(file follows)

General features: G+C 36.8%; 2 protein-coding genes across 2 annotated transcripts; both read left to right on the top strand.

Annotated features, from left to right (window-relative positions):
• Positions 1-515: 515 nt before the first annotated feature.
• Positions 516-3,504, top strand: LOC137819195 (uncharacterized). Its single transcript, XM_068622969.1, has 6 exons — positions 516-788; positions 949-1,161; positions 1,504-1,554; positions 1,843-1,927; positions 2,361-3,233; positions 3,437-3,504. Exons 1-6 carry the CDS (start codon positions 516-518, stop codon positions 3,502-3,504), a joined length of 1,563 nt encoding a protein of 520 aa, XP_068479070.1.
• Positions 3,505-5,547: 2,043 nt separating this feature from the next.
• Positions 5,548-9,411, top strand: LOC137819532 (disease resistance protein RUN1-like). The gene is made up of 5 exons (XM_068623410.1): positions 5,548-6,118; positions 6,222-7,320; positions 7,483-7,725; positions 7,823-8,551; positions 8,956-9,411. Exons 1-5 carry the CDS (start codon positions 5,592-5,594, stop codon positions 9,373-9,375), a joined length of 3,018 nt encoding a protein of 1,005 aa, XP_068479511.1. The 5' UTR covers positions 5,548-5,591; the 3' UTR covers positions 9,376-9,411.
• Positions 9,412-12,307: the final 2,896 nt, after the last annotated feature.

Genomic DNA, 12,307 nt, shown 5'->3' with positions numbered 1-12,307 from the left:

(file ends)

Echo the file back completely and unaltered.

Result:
General features: G+C 36.8%; 2 protein-coding genes across 2 annotated transcripts; both read left to right on the top strand.

Annotated features, from left to right (window-relative positions):
• Positions 1-515: 515 nt before the first annotated feature.
• Positions 516-3,504, top strand: LOC137819195 (uncharacterized). Its single transcript, XM_068622969.1, has 6 exons — positions 516-788; positions 949-1,161; positions 1,504-1,554; positions 1,843-1,927; positions 2,361-3,233; positions 3,437-3,504. Exons 1-6 carry the CDS (start codon positions 516-518, stop codon positions 3,502-3,504), a joined length of 1,563 nt encoding a protein of 520 aa, XP_068479070.1.
• Positions 3,505-5,547: 2,043 nt separating this feature from the next.
• Positions 5,548-9,411, top strand: LOC137819532 (disease resistance protein RUN1-like). The gene is made up of 5 exons (XM_068623410.1): positions 5,548-6,118; positions 6,222-7,320; positions 7,483-7,725; positions 7,823-8,551; positions 8,956-9,411. Exons 1-5 carry the CDS (start codon positions 5,592-5,594, stop codon positions 9,373-9,375), a joined length of 3,018 nt encoding a protein of 1,005 aa, XP_068479511.1. The 5' UTR covers positions 5,548-5,591; the 3' UTR covers positions 9,376-9,411.
• Positions 9,412-12,307: the final 2,896 nt, after the last annotated feature.

Genomic DNA, 12,307 nt, shown 5'->3' with positions numbered 1-12,307 from the left: